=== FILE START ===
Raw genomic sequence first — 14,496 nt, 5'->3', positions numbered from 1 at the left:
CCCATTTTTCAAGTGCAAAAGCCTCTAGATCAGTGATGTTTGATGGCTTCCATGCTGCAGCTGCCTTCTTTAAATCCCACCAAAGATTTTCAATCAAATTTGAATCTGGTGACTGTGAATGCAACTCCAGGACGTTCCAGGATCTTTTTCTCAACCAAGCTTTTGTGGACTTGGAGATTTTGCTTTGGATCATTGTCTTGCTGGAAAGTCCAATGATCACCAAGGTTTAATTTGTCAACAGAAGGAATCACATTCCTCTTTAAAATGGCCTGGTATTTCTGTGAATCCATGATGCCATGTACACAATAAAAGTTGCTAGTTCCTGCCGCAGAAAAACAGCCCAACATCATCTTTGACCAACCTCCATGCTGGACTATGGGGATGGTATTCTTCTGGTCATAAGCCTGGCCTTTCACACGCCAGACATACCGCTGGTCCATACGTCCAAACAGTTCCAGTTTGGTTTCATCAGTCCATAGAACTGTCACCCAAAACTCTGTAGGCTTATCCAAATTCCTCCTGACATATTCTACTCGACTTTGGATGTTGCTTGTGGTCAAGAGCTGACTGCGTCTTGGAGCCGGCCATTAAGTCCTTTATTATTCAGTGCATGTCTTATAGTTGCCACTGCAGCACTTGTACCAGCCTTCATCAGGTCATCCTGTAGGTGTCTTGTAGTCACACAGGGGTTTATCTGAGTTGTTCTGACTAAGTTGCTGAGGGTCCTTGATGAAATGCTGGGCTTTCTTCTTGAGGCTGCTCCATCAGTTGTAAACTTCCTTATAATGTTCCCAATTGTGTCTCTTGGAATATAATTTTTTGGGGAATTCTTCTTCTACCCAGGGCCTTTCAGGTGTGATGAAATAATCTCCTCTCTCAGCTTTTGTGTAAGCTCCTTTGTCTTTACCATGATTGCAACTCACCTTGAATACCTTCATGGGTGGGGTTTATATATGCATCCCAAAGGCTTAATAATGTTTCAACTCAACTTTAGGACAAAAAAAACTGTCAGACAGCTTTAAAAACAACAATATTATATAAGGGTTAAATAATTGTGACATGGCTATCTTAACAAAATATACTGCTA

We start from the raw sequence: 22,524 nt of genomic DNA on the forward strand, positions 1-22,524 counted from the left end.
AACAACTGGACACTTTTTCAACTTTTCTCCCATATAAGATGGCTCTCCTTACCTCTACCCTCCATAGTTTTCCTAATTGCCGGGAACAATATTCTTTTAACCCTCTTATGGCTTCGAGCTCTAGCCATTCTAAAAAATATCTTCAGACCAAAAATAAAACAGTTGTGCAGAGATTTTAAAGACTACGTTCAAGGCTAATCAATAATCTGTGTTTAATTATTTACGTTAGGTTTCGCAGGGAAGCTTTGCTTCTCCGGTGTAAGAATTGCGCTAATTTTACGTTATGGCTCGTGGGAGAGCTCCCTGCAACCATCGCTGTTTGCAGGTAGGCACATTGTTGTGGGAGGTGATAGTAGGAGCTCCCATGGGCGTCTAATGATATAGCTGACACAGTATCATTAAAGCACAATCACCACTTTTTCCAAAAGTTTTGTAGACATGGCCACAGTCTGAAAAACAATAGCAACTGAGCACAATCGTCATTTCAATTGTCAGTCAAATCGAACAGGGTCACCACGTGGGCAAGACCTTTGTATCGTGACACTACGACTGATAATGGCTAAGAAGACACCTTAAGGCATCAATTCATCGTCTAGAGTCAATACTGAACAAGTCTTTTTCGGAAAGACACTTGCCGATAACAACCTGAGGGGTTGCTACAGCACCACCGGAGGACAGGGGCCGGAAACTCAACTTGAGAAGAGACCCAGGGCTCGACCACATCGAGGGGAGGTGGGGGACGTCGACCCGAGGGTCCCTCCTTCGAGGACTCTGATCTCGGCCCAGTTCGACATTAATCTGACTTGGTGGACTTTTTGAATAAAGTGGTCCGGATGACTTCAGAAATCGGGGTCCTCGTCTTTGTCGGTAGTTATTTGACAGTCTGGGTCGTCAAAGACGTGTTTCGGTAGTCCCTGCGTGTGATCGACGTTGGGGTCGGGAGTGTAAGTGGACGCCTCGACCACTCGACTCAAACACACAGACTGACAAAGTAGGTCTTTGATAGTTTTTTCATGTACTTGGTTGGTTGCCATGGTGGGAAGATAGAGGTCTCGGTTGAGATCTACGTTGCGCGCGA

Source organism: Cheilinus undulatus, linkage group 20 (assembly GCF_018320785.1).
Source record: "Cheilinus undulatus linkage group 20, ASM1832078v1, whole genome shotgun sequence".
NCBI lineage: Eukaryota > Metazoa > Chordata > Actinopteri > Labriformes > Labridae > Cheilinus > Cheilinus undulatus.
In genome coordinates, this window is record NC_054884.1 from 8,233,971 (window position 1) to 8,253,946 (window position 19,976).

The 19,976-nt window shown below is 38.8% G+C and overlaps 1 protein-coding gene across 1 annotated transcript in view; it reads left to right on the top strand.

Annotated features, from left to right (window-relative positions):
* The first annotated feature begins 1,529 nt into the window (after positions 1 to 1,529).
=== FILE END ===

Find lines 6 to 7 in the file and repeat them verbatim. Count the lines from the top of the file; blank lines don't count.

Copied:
Source record: "Cheilinus undulatus linkage group 20, ASM1832078v1, whole genome shotgun sequence".
NCBI lineage: Eukaryota > Metazoa > Chordata > Actinopteri > Labriformes > Labridae > Cheilinus > Cheilinus undulatus.